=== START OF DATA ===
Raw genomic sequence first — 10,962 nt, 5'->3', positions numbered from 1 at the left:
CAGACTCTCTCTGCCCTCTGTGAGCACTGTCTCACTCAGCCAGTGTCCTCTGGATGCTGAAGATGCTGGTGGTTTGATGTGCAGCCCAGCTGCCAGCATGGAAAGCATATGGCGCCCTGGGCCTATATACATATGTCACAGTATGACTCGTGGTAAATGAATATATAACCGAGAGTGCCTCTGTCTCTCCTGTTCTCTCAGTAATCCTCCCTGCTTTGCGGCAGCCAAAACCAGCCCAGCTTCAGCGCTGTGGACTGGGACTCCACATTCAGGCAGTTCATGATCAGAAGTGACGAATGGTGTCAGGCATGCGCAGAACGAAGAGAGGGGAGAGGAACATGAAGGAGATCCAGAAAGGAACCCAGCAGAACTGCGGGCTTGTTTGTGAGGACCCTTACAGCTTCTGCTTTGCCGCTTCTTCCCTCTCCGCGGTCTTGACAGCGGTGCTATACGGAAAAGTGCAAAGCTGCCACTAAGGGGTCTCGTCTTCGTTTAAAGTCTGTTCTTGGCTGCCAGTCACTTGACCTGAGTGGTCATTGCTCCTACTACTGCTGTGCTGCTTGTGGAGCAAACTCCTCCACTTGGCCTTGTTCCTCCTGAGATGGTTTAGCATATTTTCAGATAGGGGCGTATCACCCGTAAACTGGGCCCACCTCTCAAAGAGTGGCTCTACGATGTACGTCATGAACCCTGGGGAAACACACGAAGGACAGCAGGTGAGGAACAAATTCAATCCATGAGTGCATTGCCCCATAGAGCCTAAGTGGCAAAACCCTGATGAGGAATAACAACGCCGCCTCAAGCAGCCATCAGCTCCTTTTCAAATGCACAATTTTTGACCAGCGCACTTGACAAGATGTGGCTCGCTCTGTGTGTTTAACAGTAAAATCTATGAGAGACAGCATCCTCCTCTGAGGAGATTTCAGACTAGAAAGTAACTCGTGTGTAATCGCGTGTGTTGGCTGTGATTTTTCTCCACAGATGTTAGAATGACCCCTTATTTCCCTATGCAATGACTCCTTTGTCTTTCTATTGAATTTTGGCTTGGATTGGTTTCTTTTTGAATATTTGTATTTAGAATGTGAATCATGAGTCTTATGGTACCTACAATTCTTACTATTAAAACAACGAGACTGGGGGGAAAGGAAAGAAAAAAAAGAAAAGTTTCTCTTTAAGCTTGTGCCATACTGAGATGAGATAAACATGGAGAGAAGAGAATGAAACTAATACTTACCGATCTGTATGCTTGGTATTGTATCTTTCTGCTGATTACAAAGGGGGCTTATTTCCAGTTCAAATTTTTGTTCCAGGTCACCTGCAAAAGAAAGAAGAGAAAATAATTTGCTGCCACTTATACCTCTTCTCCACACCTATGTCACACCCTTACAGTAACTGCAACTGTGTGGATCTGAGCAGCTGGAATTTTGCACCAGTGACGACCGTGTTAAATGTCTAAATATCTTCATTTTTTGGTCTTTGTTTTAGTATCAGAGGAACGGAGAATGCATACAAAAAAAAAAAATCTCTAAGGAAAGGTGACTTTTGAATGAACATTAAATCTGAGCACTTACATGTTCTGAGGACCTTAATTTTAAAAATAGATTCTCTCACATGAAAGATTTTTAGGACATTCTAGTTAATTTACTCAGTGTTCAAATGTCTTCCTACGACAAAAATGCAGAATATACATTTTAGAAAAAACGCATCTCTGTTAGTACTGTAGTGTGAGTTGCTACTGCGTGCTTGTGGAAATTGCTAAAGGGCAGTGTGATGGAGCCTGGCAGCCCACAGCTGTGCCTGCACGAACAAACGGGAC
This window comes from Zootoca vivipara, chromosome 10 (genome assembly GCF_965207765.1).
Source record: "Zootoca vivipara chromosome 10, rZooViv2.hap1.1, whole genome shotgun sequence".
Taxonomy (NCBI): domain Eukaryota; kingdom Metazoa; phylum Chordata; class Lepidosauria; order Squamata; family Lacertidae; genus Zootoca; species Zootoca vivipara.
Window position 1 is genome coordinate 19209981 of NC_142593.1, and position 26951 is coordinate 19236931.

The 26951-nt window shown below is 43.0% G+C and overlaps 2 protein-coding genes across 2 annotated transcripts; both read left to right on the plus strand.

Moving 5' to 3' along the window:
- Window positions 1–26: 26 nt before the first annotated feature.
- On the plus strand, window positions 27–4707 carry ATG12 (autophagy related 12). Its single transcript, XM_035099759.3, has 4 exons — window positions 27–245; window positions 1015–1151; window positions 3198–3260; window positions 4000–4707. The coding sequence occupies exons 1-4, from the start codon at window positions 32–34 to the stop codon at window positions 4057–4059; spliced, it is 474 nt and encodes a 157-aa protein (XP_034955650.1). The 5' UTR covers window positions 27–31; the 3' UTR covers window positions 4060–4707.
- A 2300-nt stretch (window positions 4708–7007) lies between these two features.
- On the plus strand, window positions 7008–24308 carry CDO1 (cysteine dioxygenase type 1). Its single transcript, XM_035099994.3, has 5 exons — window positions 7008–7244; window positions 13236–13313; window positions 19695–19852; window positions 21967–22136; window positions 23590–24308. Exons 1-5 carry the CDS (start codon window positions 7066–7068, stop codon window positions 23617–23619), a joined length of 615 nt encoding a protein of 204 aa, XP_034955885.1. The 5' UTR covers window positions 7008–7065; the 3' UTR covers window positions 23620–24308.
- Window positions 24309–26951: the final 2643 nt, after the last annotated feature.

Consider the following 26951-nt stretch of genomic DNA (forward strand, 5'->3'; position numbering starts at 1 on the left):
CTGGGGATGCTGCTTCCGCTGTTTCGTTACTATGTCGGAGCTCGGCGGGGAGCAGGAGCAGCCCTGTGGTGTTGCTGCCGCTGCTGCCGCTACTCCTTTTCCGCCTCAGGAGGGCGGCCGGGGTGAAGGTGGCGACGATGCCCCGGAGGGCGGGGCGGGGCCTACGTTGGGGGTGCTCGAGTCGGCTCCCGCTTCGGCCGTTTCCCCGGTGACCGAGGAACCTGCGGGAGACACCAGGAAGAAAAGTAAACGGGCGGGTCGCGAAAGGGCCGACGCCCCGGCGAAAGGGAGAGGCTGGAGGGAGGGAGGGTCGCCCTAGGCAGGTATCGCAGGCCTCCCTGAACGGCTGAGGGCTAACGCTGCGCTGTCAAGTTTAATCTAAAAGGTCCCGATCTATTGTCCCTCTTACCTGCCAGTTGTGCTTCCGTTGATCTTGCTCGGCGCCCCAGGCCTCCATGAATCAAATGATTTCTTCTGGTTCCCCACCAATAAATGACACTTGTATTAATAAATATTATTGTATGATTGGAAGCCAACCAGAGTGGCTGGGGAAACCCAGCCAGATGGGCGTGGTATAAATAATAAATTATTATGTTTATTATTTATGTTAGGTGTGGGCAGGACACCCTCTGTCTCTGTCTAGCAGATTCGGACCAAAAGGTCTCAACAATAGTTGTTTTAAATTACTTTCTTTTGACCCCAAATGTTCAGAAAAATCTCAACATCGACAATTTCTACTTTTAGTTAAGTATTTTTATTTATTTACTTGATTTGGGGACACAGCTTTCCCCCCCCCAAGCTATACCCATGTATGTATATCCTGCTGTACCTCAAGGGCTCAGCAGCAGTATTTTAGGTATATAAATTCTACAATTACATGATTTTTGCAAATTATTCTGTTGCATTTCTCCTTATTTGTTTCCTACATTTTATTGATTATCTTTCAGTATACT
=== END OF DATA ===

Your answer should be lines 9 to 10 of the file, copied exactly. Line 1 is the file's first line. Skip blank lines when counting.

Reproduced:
- Window positions 1–26: 26 nt before the first annotated feature.
- On the plus strand, window positions 27–4707 carry ATG12 (autophagy related 12). Its single transcript, XM_035099759.3, has 4 exons — window positions 27–245; window positions 1015–1151; window positions 3198–3260; window positions 4000–4707. The coding sequence occupies exons 1-4, from the start codon at window positions 32–34 to the stop codon at window positions 4057–4059; spliced, it is 474 nt and encodes a 157-aa protein (XP_034955650.1). The 5' UTR covers window positions 27–31; the 3' UTR covers window positions 4060–4707.